Written by Judith Ceja
Apr 13, 2011 at 09:25 PM
The future of renewable energy is getting a boost from California’s newly passed energy bill. The bill which was introduced by Democratic Senator, Joe Simitian, increases the requirement that utilities have for generating a percentage of their energy from renewable power sources. The bill was passed by the Senate in February and was then passed by the House with a vote of 55 to 19. Arnold Schwarzenegger declined to sign a previous version of the bill when he was governor, stating the details were too restrictive on the utilities. However, Governor Brown is expected to sign the bill since he advocated for raising the standard during his gubernatorial campaign.
Picture source: Fiona Shields
The bill will require utility companies to generate one-third of California’s electricity by utilizing renewable power sources such as wind, solar and geothermal by the end of 2020. This is a lofty goal since the state currently produces only 15-17% of its electricity from renewable sources. This means the state will have to double its current generation utilizing renewable sources within the next ten years. However, Senator Simitian believes renewable energy providers will rise to the challenge resulting in billions of dollars in investments which is expected to provide California with job growth and tax revenues.
The bill comes at a time when federal energy legislation has been delayed in Washington due to the recession. Since California is often seen as a leader in setting environmental standards for the rest of the country, there is hope that other states will follow California’s lead. In fact, many states have already taken action in an effort to jump start their own economy, by also requiring a percentage of their power be generated from renewable sources. However, that percentage is much lower than California’s current requirement and the recession has taken a toll on efforts to pursue these goals.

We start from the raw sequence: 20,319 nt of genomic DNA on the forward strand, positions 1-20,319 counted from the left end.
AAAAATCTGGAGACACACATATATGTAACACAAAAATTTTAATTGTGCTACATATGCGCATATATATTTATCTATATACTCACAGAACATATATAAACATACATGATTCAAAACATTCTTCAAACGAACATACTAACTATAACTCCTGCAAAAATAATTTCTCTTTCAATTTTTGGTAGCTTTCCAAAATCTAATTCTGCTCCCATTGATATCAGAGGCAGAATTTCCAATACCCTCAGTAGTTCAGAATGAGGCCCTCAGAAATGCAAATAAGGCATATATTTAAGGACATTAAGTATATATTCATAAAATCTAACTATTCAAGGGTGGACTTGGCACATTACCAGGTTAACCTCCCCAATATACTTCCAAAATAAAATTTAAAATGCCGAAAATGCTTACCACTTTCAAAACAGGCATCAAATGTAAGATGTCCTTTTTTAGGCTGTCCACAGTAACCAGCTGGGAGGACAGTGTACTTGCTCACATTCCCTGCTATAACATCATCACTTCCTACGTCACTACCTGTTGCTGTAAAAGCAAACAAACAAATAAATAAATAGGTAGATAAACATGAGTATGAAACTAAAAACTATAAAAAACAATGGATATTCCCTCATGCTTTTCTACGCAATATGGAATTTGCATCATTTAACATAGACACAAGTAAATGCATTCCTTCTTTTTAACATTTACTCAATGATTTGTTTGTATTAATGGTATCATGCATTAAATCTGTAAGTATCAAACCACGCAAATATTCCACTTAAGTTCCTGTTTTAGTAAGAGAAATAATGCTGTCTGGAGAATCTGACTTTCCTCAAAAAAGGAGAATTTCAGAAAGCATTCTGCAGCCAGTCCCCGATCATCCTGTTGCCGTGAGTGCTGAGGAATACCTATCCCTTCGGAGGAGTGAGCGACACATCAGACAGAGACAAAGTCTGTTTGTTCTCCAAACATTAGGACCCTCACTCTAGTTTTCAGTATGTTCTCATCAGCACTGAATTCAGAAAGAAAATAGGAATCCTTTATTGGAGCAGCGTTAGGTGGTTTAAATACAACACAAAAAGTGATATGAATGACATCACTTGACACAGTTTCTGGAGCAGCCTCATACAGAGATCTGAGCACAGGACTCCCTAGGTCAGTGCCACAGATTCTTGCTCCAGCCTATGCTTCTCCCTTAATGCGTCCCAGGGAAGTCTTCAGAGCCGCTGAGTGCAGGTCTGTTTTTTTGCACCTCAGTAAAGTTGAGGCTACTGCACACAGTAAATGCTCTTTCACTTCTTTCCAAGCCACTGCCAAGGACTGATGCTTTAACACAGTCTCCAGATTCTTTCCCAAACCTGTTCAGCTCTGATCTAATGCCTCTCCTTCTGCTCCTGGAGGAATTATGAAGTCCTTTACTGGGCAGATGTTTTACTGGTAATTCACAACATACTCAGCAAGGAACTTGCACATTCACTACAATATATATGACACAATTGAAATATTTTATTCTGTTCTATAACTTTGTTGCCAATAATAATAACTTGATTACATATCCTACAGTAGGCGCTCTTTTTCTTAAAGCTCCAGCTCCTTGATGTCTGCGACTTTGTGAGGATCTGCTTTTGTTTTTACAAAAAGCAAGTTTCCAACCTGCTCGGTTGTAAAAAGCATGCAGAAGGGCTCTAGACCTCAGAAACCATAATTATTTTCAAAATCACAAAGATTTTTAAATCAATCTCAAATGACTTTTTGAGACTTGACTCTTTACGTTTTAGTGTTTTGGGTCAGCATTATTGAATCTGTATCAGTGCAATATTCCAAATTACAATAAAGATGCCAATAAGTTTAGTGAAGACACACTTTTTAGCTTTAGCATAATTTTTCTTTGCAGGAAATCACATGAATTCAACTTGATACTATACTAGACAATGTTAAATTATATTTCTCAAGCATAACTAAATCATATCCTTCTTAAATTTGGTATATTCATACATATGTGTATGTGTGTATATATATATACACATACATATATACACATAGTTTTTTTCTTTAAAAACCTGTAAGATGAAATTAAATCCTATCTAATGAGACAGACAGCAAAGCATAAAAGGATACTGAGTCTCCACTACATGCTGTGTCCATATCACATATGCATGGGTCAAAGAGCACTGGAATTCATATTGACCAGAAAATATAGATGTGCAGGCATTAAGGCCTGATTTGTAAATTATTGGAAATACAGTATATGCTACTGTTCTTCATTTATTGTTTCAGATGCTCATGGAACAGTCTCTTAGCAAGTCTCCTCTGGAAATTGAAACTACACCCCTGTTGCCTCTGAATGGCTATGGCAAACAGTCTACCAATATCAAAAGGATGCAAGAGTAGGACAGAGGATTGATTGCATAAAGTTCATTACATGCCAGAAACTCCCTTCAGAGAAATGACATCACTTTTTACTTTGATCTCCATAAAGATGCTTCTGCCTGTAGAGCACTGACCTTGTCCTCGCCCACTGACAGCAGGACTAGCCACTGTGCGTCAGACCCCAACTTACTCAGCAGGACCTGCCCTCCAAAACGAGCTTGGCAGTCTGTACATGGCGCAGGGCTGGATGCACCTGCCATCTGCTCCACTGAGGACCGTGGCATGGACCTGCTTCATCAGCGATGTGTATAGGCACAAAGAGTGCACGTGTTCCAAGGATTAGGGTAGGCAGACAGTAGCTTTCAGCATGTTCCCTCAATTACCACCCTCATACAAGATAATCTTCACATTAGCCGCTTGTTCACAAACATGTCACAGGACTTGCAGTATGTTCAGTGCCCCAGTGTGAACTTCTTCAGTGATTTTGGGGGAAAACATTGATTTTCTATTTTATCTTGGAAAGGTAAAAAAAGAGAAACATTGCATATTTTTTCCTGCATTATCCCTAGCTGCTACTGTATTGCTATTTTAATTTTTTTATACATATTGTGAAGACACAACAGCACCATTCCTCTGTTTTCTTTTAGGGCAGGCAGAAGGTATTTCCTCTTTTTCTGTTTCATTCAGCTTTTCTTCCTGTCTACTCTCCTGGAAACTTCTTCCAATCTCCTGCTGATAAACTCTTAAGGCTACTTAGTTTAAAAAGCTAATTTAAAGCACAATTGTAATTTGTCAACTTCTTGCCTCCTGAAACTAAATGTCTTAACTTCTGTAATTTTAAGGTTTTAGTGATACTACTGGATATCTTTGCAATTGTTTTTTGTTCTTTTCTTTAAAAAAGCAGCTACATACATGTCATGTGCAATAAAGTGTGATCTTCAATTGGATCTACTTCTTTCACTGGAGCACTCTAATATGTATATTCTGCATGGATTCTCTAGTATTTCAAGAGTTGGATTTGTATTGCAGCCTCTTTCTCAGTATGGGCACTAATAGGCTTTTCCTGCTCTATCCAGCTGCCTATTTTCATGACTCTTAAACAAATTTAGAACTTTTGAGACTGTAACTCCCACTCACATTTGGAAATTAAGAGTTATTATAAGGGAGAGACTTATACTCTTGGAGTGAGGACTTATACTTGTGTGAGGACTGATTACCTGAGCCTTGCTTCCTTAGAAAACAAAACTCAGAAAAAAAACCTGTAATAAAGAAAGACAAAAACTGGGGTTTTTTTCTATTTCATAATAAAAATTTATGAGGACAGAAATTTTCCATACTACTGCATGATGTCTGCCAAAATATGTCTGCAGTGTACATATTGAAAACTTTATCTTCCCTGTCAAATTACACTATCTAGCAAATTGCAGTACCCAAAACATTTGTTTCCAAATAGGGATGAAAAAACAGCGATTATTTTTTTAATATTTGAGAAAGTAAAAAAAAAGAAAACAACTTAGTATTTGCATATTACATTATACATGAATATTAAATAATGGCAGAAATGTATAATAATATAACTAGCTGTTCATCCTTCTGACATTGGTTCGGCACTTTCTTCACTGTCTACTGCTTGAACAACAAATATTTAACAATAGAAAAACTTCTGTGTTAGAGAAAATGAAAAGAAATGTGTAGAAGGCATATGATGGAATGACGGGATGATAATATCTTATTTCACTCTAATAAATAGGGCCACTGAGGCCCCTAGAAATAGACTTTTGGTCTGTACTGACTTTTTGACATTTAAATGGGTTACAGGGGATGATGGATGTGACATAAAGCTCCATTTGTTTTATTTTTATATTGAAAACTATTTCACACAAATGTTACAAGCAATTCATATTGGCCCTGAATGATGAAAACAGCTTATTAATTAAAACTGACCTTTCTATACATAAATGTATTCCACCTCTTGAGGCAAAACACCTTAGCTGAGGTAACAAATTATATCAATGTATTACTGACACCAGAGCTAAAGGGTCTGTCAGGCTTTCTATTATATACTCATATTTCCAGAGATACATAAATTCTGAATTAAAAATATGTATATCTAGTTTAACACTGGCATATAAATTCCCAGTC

The current standard in California requires investor-owned utilities to produce 20% of their electricity utilizing renewable energy sources by the end of 2010. Unfortunately, none of the utilities was able to meet this requirement. However, Pacific Gas and Electric (PG&E) and Southern California Edison (SCE) came very close. PG&E obtained 17.7% of their energy from renewable sources while SCE just fell short of the requirement at 19.4%.
The economic downturn is cited as the reason renewable energy projects have stalled in recent years. Senator Smitian is hopeful that his bill will not only hasten the industry’s recovery process, but will revitalize California’s economy.
Last Updated ( Apr 13, 2011 at 09:51 PM )